Fraudster's €2,500 trip in Tipp
A CONVICTED fraudster who used false IDs to claim almost €480,000 in social welfare payments has been awarded €2,500 for tripping on a footpath.
David Church, who was sentenced to five years in prison for fraud offences in 2015, took a claim against Tipperary County Council after receiving minor injuries following a fall on a footpath in Thurles on March 14, 2014.
The 45-year-old father-of-of-four told the Circuit Civil Court last month that he went to his GP with a sore back and had to take painkillers after his trip.
Judge James McCourt found there was an issue with the footpath but that Church should have also seen the hazard when the accident occurred.
Judge McCourt initially awarded €5,000 but found Church was 50 per cent responsible for his own injury, through negligence, and cut the final award in half to €2,500.
At the time of the incident, Church, who has an address at Parnell Street in Dublin but previously lived in Thurles, was awaiting trial on 199 charges of unlawfully claiming Jobseekers' and Rent Allowance at various Dublin post offices between 2002 and 2013.
The scam artist used false IDs to steal a total of €478,052 from the State, averaging at about €40,000 a year over the period of offending.
His defence said he had drunk or gambled most of the money and had no accumulated wealth when he was arrested in July 2013.
Church successfully scammed the State for 11 years before he was eventually busted when the Department of Social Protection started using facial recognition technology and discovered Church was the same person behind multiple social welfare identities.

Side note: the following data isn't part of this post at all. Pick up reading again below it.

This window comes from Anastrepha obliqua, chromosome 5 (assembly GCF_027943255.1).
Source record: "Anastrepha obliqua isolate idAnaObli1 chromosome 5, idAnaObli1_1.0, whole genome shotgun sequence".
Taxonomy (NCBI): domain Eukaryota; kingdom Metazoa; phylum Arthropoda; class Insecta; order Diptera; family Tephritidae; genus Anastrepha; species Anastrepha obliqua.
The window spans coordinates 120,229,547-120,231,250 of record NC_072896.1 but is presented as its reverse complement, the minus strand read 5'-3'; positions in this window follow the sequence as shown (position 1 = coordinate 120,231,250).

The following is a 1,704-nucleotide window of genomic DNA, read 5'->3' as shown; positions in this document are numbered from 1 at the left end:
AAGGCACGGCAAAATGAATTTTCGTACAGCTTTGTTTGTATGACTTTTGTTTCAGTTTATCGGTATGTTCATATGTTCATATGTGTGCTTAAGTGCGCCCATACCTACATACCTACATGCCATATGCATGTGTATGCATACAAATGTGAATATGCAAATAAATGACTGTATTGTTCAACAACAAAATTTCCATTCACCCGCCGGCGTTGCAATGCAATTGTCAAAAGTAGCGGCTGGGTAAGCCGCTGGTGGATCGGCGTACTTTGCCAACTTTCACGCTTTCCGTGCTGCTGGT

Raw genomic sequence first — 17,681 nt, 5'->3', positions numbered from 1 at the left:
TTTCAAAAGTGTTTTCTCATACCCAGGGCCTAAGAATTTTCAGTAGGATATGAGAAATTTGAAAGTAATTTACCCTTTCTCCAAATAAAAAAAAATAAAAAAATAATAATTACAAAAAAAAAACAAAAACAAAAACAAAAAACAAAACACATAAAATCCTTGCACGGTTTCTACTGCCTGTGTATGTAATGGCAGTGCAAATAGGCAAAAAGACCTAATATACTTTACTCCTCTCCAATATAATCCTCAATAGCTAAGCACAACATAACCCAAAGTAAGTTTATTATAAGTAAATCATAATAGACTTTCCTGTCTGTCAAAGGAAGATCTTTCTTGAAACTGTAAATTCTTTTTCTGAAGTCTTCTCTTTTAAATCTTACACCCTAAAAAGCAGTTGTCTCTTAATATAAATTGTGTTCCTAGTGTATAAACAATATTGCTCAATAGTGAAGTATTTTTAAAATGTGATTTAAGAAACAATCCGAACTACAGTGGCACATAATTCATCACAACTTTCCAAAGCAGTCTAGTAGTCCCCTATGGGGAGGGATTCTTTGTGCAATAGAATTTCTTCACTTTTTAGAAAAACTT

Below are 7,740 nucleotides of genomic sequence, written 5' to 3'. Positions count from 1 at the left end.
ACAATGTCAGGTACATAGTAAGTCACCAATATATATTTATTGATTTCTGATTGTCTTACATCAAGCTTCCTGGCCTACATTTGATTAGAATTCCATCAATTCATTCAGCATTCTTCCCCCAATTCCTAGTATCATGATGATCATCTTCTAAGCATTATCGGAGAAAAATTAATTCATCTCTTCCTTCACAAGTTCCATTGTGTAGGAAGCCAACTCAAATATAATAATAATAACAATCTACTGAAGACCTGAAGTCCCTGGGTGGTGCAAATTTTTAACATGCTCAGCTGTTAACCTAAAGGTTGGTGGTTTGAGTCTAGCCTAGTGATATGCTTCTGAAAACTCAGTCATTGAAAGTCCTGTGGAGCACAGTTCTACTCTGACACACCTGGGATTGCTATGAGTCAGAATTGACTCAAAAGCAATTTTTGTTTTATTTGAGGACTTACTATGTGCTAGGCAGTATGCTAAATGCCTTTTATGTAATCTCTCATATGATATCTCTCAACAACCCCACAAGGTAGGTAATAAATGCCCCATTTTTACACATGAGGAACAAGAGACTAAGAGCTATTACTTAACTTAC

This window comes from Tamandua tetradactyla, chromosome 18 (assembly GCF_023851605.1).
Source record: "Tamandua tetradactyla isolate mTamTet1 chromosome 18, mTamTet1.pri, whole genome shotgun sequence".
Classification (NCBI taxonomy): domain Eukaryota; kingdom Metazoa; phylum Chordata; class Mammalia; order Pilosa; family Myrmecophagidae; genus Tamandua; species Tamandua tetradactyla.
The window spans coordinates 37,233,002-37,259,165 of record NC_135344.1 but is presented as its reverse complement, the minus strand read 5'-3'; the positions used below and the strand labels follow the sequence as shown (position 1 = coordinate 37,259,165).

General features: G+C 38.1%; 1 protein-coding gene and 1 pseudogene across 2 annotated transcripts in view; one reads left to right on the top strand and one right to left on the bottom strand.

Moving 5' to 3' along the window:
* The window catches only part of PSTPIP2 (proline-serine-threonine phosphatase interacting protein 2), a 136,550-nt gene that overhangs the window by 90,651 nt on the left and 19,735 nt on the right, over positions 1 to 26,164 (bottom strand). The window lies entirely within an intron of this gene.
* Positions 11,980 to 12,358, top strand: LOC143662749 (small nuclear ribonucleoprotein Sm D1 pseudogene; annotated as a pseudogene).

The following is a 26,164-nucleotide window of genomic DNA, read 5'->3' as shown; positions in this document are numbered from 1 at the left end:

He had created six false identities by going to the UK and obtaining birth certificates.
Detective Garda Colin Rochford explained that Church had gone to the Record Office in Manchester and paid £10 for each birth certificate before using the identities to claim welfare here.
He was first rumbled when Department officials were alerted to the scam after facial image technology showed four people claiming social welfare were, in fact, the same person.
He used identities in the names of Adam Cole, Paul Anthony O'Brien, Derek O'Brien and Darren O'Brien.
Gardai were called in and attended Killinarden Post Office in Tallaght on July 29 that year and watched Church on CCTV come in and claim under the name of Derek O'Brien.
He later claimed the dole in Clondalkin Post Office under the name Paul Anthony O'Brien.
Gardai stopped Church on the M50 and he showed them a driving licence in his real name.
They seized his vehicle and found documents in the name of three different people.
While he initially only admitted using the name Derek O'Brien, he later told gardai he also fraudulently used five other names.
Church subsequently pleaded guilty to the offences and was sentenced to five years by Judge Martin Nolan.
Judge Nolan described what Church did as a serious fraud on the State and therefore on the people of Ireland.
He said the social welfare system had to be user friendly as its chief purpose is to extend help to people who need it but he had taken advantage of that system.
Judge Nolan added Church seemed to have a certain intelligence along with good characteristics including being good to his mother and added that he was capable of rehabilitation and could be a useful member of society if he applied himself.